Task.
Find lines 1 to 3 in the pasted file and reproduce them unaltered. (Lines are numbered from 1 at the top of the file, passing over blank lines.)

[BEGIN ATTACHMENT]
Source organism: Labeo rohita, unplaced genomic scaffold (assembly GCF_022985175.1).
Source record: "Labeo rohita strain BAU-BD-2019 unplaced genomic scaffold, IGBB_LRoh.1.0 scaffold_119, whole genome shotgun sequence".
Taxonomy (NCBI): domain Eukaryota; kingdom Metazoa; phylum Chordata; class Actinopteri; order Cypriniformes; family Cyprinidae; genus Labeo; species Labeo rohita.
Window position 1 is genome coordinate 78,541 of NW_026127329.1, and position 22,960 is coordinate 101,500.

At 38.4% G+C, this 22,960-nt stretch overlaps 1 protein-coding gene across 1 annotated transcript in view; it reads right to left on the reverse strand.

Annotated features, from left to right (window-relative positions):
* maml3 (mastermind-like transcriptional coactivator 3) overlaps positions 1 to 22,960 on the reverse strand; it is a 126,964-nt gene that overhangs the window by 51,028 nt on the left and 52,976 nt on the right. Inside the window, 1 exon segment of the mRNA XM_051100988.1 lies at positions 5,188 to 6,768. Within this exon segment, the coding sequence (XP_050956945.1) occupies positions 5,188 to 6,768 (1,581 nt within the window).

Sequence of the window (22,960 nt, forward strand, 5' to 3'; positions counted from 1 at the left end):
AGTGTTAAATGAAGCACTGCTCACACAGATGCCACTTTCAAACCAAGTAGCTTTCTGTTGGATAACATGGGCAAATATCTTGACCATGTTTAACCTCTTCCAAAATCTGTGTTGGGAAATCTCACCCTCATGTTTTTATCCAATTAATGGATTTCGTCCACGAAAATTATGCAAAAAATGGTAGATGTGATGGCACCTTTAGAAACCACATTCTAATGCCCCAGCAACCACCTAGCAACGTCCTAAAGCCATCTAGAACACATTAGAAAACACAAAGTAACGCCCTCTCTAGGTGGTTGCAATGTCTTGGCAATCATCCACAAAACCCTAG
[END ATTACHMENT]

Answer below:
Source organism: Labeo rohita, unplaced genomic scaffold (assembly GCF_022985175.1).
Source record: "Labeo rohita strain BAU-BD-2019 unplaced genomic scaffold, IGBB_LRoh.1.0 scaffold_119, whole genome shotgun sequence".
Taxonomy (NCBI): domain Eukaryota; kingdom Metazoa; phylum Chordata; class Actinopteri; order Cypriniformes; family Cyprinidae; genus Labeo; species Labeo rohita.